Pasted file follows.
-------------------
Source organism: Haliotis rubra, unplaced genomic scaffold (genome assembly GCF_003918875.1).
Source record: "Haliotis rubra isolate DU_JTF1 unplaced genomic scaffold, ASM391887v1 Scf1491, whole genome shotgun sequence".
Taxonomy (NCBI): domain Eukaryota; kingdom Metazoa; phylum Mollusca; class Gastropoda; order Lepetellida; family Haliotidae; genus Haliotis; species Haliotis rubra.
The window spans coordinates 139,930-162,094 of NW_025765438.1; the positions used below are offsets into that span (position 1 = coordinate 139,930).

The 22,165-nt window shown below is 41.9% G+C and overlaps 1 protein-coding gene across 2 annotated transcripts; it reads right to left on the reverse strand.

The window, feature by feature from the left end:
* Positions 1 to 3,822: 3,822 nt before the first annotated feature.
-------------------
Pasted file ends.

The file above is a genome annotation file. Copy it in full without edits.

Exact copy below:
Source organism: Haliotis rubra, unplaced genomic scaffold (genome assembly GCF_003918875.1).
Source record: "Haliotis rubra isolate DU_JTF1 unplaced genomic scaffold, ASM391887v1 Scf1491, whole genome shotgun sequence".
Taxonomy (NCBI): domain Eukaryota; kingdom Metazoa; phylum Mollusca; class Gastropoda; order Lepetellida; family Haliotidae; genus Haliotis; species Haliotis rubra.
The window spans coordinates 139,930-162,094 of NW_025765438.1; the positions used below are offsets into that span (position 1 = coordinate 139,930).

The 22,165-nt window shown below is 41.9% G+C and overlaps 1 protein-coding gene across 2 annotated transcripts; it reads right to left on the reverse strand.

The window, feature by feature from the left end:
* Positions 1 to 3,822: 3,822 nt before the first annotated feature.